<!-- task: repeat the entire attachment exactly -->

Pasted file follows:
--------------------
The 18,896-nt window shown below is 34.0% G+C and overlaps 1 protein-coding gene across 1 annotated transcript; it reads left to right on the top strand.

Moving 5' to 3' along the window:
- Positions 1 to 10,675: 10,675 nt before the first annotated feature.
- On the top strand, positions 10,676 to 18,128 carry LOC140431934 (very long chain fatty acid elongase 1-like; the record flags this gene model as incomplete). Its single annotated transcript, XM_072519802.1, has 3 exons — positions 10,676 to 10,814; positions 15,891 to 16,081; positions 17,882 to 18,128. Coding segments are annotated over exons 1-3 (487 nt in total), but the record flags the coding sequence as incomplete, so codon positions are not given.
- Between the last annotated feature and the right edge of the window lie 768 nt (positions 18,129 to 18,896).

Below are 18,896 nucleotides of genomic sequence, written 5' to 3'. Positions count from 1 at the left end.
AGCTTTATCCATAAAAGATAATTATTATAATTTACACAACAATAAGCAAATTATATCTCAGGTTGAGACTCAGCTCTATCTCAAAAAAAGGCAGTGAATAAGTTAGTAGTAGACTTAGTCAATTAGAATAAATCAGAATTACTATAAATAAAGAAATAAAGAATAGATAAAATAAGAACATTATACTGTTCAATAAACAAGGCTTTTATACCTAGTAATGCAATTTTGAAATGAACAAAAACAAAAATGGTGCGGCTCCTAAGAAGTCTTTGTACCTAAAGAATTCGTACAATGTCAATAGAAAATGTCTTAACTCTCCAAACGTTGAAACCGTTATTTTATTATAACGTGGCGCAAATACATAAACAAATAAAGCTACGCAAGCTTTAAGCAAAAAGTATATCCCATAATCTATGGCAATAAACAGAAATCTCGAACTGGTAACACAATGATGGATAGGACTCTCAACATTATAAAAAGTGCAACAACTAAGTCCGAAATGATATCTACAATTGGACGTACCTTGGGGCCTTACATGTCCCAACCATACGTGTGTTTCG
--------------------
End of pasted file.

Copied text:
The 18,896-nt window shown below is 34.0% G+C and overlaps 1 protein-coding gene across 1 annotated transcript; it reads left to right on the top strand.

Moving 5' to 3' along the window:
- Positions 1 to 10,675: 10,675 nt before the first annotated feature.
- On the top strand, positions 10,676 to 18,128 carry LOC140431934 (very long chain fatty acid elongase 1-like; the record flags this gene model as incomplete). Its single annotated transcript, XM_072519802.1, has 3 exons — positions 10,676 to 10,814; positions 15,891 to 16,081; positions 17,882 to 18,128. Coding segments are annotated over exons 1-3 (487 nt in total), but the record flags the coding sequence as incomplete, so codon positions are not given.
- Between the last annotated feature and the right edge of the window lie 768 nt (positions 18,129 to 18,896).

Below are 18,896 nucleotides of genomic sequence, written 5' to 3'. Positions count from 1 at the left end.
AGCTTTATCCATAAAAGATAATTATTATAATTTACACAACAATAAGCAAATTATATCTCAGGTTGAGACTCAGCTCTATCTCAAAAAAAGGCAGTGAATAAGTTAGTAGTAGACTTAGTCAATTAGAATAAATCAGAATTACTATAAATAAAGAAATAAAGAATAGATAAAATAAGAACATTATACTGTTCAATAAACAAGGCTTTTATACCTAGTAATGCAATTTTGAAATGAACAAAAACAAAAATGGTGCGGCTCCTAAGAAGTCTTTGTACCTAAAGAATTCGTACAATGTCAATAGAAAATGTCTTAACTCTCCAAACGTTGAAACCGTTATTTTATTATAACGTGGCGCAAATACATAAACAAATAAAGCTACGCAAGCTTTAAGCAAAAAGTATATCCCATAATCTATGGCAATAAACAGAAATCTCGAACTGGTAACACAATGATGGATAGGACTCTCAACATTATAAAAAGTGCAACAACTAAGTCCGAAATGATATCTACAATTGGACGTACCTTGGGGCCTTACATGTCCCAACCATACGTGTGTTTCG